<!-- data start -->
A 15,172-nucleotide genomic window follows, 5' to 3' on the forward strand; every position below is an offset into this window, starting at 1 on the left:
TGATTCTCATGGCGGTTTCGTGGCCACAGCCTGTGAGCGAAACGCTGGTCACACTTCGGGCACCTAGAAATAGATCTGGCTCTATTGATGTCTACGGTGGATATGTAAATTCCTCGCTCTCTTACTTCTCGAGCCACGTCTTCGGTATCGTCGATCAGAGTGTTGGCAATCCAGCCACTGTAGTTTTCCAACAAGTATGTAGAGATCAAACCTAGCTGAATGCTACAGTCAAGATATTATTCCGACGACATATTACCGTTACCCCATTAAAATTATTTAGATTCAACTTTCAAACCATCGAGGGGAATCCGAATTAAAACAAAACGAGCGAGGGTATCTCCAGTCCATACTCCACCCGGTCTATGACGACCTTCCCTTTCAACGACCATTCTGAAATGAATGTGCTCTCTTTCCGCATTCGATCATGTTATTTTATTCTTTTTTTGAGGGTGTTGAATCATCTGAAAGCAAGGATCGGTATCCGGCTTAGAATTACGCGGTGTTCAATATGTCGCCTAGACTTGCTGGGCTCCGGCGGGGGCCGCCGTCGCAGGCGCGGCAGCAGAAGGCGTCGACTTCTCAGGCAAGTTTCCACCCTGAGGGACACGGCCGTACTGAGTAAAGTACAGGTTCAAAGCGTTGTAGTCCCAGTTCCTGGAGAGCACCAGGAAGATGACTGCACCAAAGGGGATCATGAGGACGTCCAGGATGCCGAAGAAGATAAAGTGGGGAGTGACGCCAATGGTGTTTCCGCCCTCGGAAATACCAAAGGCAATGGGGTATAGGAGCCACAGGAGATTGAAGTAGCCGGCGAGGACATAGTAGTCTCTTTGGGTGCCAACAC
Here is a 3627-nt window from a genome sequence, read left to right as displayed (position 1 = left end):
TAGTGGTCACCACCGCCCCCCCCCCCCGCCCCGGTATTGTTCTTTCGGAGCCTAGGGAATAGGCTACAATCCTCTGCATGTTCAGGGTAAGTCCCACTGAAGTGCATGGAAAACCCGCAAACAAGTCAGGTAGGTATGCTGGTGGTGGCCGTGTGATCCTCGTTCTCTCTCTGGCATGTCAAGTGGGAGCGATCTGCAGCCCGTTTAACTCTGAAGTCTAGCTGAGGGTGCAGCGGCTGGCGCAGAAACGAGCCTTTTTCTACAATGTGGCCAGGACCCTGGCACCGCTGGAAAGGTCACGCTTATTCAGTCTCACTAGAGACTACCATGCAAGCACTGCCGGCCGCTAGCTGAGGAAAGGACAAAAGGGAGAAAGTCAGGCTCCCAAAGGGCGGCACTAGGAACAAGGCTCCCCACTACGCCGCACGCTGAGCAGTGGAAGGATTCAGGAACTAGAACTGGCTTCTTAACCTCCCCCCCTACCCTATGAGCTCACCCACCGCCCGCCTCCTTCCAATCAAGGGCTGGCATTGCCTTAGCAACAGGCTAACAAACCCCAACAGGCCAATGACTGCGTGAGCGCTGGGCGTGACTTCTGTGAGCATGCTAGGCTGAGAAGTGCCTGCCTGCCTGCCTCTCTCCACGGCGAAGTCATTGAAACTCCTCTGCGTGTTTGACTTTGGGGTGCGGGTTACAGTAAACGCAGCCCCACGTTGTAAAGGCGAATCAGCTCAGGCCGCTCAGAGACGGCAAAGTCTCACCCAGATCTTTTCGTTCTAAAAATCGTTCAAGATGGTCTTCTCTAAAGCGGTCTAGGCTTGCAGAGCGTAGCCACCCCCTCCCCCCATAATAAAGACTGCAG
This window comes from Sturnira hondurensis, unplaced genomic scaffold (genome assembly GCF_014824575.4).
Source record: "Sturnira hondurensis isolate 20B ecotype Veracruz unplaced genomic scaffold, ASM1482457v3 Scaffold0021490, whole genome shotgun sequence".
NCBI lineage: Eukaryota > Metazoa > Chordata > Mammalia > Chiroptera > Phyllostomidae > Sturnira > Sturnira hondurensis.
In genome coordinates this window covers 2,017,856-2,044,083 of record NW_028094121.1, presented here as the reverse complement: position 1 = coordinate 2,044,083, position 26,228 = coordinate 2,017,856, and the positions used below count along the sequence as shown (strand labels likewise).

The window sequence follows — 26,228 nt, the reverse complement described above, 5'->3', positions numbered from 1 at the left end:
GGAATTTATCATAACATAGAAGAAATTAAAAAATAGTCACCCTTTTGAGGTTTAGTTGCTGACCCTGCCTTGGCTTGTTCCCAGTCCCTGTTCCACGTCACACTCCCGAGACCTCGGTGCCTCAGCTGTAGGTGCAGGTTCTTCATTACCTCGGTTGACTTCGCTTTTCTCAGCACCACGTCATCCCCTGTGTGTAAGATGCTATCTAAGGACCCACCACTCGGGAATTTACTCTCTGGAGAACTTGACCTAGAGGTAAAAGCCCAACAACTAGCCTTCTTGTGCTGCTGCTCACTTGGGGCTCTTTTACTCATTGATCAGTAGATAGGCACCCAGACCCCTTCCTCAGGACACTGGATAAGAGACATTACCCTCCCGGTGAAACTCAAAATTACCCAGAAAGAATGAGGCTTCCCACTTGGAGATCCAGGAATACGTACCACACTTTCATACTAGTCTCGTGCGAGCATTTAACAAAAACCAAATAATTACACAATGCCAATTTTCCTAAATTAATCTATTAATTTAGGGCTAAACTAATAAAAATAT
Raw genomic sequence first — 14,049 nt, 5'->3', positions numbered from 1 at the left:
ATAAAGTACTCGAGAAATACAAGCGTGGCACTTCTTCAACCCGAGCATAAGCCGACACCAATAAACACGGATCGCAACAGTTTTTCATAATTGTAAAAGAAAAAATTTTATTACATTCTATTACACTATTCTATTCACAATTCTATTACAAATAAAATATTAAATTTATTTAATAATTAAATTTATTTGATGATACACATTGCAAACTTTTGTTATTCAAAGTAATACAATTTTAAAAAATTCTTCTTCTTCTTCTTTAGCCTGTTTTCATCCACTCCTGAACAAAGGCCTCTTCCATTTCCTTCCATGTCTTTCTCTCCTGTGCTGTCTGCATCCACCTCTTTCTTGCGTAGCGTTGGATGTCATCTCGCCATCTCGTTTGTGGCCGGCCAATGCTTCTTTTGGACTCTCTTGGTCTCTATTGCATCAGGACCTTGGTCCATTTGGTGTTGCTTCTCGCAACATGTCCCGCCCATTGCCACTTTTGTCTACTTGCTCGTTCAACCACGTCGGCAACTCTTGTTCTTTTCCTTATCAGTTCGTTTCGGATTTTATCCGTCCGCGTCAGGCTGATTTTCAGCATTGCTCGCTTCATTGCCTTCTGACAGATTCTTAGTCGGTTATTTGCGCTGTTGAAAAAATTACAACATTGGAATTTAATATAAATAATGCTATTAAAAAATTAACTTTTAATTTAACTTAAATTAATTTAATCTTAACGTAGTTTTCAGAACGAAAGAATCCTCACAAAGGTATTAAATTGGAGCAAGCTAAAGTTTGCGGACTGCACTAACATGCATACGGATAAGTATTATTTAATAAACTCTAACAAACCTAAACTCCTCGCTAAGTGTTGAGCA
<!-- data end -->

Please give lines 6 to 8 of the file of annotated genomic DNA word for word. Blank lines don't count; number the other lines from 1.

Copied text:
Source record: "Sturnira hondurensis isolate 20B ecotype Veracruz unplaced genomic scaffold, ASM1482457v3 Scaffold0021490, whole genome shotgun sequence".
NCBI lineage: Eukaryota > Metazoa > Chordata > Mammalia > Chiroptera > Phyllostomidae > Sturnira > Sturnira hondurensis.
In genome coordinates this window covers 2,017,856-2,044,083 of record NW_028094121.1, presented here as the reverse complement: position 1 = coordinate 2,044,083, position 26,228 = coordinate 2,017,856, and the positions used below count along the sequence as shown (strand labels likewise).